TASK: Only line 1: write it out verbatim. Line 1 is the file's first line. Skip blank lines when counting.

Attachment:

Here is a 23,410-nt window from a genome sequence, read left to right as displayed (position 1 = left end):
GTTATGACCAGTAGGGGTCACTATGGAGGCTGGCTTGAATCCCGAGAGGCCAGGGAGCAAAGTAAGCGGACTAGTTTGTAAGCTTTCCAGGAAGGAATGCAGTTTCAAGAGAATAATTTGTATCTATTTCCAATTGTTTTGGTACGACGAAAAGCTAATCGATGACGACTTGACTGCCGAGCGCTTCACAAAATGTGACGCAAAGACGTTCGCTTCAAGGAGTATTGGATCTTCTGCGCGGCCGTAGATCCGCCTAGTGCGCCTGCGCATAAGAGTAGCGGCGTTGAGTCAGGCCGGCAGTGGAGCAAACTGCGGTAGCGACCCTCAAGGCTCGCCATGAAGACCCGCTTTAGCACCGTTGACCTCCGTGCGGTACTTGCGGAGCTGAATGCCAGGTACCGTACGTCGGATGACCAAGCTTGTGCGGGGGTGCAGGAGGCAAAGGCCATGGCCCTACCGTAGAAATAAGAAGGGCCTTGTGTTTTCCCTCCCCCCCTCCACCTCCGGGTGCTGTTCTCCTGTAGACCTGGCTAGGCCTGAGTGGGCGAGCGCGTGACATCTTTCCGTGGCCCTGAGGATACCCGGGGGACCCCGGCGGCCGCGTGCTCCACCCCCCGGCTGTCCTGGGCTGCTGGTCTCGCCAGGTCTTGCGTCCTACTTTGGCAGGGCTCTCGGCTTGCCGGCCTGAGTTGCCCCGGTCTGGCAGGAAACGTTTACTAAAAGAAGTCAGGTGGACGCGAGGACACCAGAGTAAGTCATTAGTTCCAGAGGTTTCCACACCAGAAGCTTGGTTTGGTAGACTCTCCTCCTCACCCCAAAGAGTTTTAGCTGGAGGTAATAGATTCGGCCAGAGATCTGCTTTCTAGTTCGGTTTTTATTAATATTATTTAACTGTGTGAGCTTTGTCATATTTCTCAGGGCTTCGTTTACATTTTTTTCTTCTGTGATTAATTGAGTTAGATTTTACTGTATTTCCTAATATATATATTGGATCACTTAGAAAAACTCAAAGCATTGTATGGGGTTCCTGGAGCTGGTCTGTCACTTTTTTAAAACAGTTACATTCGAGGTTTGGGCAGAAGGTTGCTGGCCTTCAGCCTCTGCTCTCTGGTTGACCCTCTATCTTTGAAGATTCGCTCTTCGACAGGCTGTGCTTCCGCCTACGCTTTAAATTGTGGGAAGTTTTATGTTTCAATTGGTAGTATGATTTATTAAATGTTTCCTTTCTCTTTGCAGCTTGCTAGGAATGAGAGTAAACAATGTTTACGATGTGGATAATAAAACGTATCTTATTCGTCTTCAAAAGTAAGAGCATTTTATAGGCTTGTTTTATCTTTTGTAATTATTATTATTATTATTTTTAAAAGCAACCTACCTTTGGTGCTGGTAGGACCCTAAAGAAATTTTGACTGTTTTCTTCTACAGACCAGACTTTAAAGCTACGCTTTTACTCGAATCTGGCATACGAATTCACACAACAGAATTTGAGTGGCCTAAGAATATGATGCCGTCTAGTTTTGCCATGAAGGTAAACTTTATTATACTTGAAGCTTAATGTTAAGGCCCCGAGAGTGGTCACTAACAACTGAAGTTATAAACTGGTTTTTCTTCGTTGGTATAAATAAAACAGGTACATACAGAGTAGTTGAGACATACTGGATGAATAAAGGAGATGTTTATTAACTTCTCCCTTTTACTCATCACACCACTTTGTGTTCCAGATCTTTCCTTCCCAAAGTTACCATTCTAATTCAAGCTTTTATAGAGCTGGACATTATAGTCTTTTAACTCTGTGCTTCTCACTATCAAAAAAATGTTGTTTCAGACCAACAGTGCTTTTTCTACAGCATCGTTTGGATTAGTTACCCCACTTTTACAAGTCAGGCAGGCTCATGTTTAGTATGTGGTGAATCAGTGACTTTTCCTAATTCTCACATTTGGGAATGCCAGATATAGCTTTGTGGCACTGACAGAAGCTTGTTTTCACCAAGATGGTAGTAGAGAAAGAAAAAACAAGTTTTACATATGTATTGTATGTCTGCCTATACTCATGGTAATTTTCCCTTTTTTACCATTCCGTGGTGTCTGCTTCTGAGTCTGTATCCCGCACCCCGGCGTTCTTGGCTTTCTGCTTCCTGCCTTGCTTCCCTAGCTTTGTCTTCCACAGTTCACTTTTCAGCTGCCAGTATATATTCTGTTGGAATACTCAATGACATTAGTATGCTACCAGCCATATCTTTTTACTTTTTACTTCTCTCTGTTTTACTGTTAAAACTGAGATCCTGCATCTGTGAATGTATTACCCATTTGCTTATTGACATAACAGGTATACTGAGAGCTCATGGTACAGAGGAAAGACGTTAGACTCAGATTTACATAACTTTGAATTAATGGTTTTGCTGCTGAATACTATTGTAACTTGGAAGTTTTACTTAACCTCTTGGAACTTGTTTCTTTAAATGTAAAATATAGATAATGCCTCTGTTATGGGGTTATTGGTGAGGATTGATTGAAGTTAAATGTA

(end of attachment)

Here is a 23,410-nt window from a genome sequence, read left to right as displayed (position 1 = left end):